A) Relapsing-remitting MS (RRMS): Approximately 85% of cases and there are two types – Clinically isolated syndrome (CIS): A single episode of neurologic symptoms, and Benign MS or MS with almost complete remission between relapses and little if any accumulation of physical disability over time.
B) Secondary progressive MS (SPMS)
C) Primary progressive MS (PPMS)
D) Progressive-relapsing MS (PRMS)
The treatment of MS has 2 aspects: immunomodulatory therapy (IMT) for the underlying immune disorder and therapies to relieve or modify symptoms.
To treat acute relapses:
A) Methylprednisolone (Solu-Medrol) can hasten recovery from an acute exacerbation of MS.
B) Plasma exchange (plasmapheresis) for severe attacks if steroids are contraindicated or ineffective (short-term only).
C) Dexamethasone is commonly used for acute transverse myelitis and acute disseminated encephalitis.
For relapsing forms of MS, the US Food and Drug Administration (FDA) include the following:
A) Interferon beta-1a (Avonex, Rebif)
B) Interferon beta-1b (Betaseron, Extavia)
C) Glatiramer acetate (Copaxone)
D) Natalizumab (Tysabri)
F) Fingolimod (Gilenya)
G) Teriflunomide (Aubagio)
H) Dimethyl fumarate (Tecfidera)
For aggressive MS:
A) High-dose cyclophosphamide (Cytoxan).
In order to treat multiple sclerosis, restoring the damaged myelin sheath is essential for returning patients to their former wholeness.
In this study, this research team reprogrammed mouse skin cells into induced pluripotent skin cells (iPSCs), and then differentiated them into neural stem cells. Neural stem cells can differentiate into any cell type in the central nervous system.
Next, Laterza and her colleagues administered these neural stem/progenitor cells “intrathecally,” which simply means that they were injected into the spinal cord underneath the meninges that cover the brain and spinal cord to mice that had a rodent version of multiples sclerosis called EAE or experimental autoimmune encephalomyelitis.
EAE mice are made by injecting them with an extract of myelin sheath. The mouse immune system mounts and immune response against this injected material and attacks the myelin sheath that surrounds the nerves. EAE does not exactly mirror multiple sclerosis in humans, but it comes pretty close. While multiple sclerosis does not usually kill its patients, EAE either kills animals or leaves them with permanent disabilities. Animals with EAE also suffer severe nerve inflammation, which is distinct from multiple sclerosis in humans in which some nerves suffer inflammation and others do not. Finally, the time course of EAE is entirely different from multiple sclerosis. However, both conditions are caused by an immune response against the myelin sheath that strips the myelin sheath from the nerves.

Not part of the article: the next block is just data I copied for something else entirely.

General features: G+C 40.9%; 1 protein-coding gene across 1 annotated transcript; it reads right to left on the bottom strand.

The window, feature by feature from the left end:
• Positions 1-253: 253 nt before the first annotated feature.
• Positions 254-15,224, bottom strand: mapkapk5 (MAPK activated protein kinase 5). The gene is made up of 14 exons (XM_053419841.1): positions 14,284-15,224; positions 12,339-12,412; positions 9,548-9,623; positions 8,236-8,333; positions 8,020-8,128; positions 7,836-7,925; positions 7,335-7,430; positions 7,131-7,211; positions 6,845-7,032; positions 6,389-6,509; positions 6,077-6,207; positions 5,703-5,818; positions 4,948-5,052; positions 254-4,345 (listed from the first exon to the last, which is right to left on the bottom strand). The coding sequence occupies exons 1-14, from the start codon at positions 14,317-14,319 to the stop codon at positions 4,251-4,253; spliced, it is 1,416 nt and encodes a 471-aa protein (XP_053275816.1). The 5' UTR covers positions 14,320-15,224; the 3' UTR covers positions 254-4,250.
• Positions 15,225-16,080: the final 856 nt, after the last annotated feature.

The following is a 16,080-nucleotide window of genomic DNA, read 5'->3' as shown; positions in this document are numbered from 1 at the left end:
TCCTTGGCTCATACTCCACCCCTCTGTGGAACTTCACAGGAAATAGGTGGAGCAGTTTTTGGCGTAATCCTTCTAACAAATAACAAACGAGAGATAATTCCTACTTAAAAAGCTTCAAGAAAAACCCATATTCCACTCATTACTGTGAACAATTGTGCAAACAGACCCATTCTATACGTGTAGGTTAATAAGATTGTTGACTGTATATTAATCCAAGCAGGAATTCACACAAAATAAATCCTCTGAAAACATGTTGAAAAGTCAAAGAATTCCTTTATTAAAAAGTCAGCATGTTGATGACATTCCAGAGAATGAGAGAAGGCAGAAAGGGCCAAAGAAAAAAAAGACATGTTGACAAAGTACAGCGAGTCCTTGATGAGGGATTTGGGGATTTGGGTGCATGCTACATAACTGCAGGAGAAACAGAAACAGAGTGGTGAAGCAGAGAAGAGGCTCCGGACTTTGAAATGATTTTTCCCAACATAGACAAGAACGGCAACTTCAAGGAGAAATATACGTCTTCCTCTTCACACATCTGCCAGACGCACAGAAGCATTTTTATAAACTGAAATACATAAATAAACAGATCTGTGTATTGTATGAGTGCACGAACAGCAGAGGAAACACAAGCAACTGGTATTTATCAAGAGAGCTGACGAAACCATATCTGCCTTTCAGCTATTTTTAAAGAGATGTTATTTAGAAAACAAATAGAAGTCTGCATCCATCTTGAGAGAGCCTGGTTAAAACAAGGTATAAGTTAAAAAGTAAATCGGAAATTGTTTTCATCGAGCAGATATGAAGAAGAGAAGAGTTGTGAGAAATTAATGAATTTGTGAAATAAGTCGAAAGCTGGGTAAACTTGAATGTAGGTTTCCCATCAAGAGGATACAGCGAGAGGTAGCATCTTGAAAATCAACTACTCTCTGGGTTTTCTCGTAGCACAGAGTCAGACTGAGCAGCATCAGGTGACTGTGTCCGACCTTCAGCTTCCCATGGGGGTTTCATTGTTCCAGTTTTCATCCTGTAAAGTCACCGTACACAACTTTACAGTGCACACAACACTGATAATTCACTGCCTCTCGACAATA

The transplanted neural stem cells reduced the inflammation within the central nervous system. Also, they promoted healing and the production of new myelin. However, most of the new myelin was not made by the injected stem cells. Instead the injected stem cells secreted a compound called “leukemia inhibitory factor” that promotes the survival, differentiation and the remyelination capacity of both internal oligodendrocyte precursors and mature oligodendrocytes (these are the cells that make the myelin sheath). The early preservation of tissue integrity in the spinal cord limited the damage to the blood–brain barrier damage. Damage to the blood-brain barrier allows immune cells to infiltrate the central nervous system and destroy nerves. By preserving the integrity of the blood-brain barrier, the injected neural stem cells prevented infiltration of blood-borne of the white blood cells that are ultimately responsible for demyelination and axonal damage.
“Our discovery opens new therapeutic possibilities for multiple sclerosis patients because it might target the damage to myelin and nerves itself,” said Martino.
Timothy Coetzee, chief research officer of the National Multiple Sclerosis Society, said of this work: “This is an important step for stem cell therapeutics. The hope is that skin or other cells from individuals with MS could one day be used as a source for reparative stem cells, which could then be transplanted back into the patient without the complications of graft rejection.”
Obviously, more work is needed, but this type of research demonstrates the safety and feasibility of regenerative treatments that might help restore lost function.
Martino added, “There is still a long way to go before reaching clinical applications but we are getting there. We hope that our work will contribute to widen the therapeutic opportunities stem cells can offer to patients with multiple sclerosis.”
See Cecilia Laterza, et al. iPSC-derived neural precursors exert a neuroprotective role in immune-mediated demyelination via the secretion of LIF. NATURE COMMUNICATIONS 4, 2597: doi:10.1038/ncomms3597.
After injury to the spinal cord, glial cells and neural stem cells in the spinal cord contribute to the formation of the “glial scar.” This glial scar is rich in molecules known as chondroitin sulfate proteoglycans (CSPGs) that are known to repel growing axons. Therefore, the glial scar is viewed as a major impediment to spinal cord regeneration.
However, new work from the Karolinska Institutet in Solna, Sweden has confirmed that the glial scar actually works to contain the damage within the spinal cord. Far from impairing spinal cord recovery, the stem cell-mediated formation of the glial scar confines the damage to a discrete portion of the spinal cord and prevents it from spreading.